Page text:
Inflammation and Tissue Damage
Acne begins when hair follicles become clogged with oil, dead skin cells, and bacteria (the acne triad.) In more severe cases, the follicle wall can rupture, leading to the release of bacteria and debris into the surrounding skin. This triggers an inflammatory response as the body attempts to repair the damage. However, the inflammatory process can also damage collagen and elastin, critical components of healthy skin structure.
Collagen is a vital protein that gives the skin its structure, strength, and elasticity. Inflammation from severe acne can disrupt the normal collagen production and remodelling process. Excess collagen can be produced during the healing process, leading to raised scars known as hypertrophic or keloid scars. Conversely, insufficient collagen production can result in depressed scars, such as ice pick, boxcar, or rolling scars. Depending on the type of scar, specialised treatment can be performed to reduce or remove them. For example, a raised scar may require a laser to treat, whereas a depressed or atrophic scar may require injections to replace the lost volume in that area.
Types of Acne Scars
Different types of acne scars manifest based on how the skin heals after inflammation. Ice pick scars are deep, narrow pits; boxcar scars are wider with defined edges; and rolling scars create a wave-like appearance due to tissue distortion beneath the skin. Understanding the specific type of scars is crucial for effective treatment planning. Other than injecting atrophic scars, subcision is a helpful procedure to free the skin surface from uneven tethering to the deep tissue.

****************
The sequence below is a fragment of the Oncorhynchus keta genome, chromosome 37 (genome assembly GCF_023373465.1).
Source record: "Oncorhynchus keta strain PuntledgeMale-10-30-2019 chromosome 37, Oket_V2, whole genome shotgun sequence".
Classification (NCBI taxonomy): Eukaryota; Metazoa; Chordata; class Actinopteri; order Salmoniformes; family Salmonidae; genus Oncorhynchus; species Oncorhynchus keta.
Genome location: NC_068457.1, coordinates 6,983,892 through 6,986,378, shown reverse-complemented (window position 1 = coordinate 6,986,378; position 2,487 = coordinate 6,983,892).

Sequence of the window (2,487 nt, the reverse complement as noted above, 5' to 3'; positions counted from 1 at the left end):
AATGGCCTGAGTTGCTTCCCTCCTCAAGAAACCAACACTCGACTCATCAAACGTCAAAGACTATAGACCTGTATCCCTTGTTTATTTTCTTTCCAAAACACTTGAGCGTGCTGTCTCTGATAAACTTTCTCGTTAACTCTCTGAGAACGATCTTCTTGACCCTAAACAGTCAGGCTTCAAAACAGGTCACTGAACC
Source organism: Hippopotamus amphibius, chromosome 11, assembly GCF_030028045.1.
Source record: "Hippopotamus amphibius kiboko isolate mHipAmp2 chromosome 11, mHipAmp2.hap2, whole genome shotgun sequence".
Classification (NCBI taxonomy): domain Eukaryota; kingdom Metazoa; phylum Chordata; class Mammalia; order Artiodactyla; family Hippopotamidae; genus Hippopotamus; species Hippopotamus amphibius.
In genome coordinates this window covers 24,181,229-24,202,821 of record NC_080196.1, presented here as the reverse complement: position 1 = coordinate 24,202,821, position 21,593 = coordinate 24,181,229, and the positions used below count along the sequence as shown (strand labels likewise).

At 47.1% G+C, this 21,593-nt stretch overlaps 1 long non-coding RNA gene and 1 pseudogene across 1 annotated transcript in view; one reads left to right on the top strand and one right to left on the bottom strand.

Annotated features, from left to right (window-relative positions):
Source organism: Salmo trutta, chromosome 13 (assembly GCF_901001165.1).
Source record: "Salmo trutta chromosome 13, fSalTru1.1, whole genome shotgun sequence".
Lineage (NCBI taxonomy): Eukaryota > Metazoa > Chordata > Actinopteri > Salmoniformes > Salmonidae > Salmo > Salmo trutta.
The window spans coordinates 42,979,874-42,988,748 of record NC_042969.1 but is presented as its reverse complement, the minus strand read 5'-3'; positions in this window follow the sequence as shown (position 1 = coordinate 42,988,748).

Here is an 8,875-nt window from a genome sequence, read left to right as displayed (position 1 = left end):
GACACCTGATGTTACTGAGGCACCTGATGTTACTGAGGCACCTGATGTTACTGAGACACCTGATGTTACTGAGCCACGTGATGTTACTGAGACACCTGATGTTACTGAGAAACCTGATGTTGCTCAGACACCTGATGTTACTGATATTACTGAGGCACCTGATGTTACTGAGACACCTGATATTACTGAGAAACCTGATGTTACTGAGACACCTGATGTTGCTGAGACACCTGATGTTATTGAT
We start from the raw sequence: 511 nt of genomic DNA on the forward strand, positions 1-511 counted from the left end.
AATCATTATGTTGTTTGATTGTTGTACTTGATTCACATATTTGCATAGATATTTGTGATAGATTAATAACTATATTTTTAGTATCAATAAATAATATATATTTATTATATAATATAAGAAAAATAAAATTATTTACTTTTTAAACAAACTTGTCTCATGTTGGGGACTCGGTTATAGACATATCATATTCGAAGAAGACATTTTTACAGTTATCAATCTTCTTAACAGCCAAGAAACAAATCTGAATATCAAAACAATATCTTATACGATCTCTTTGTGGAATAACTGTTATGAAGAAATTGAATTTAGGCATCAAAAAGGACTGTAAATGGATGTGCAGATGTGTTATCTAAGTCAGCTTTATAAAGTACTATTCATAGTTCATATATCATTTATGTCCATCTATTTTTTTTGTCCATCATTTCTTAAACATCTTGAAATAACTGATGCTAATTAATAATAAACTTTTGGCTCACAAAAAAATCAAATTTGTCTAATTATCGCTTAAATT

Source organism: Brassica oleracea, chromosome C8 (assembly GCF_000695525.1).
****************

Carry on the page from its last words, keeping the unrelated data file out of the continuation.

Delayed Healing and Pigmentation
Individuals with darker skin tones are more susceptible to post-inflammatory hyperpigmentation (PIH) following acne. Inflammatory responses can stimulate melanin production, leading to dark spots that fade over time. Unfortunately, these dark spots can contribute to the appearance of acne scars even after the active acne has resolved. A laser treatment is usually the answer to this problem. For example, the Pico laser can safely and effectively remove excess pigments left over from prior inflammation.
Improper Handling and Picking
Picking or squeezing acne lesions can exacerbate inflammation and increase the risk of scarring. Manipulating acne lesions can introduce bacteria deeper into the skin, leading to more severe inflammation and damage to surrounding tissue. It’s essential to avoid picking at acne to minimize the risk of scarring.
Genetic and Skin Type Factors
Genetics play a role in how an individual’s skin responds to inflammation and heals after acne. Some people may have a genetic predisposition to scarring due to their skin’s inherent healing properties. Additionally, factors such as skin type, ethnicity, and susceptibility to inflammation can impact the likelihood and severity of scarring.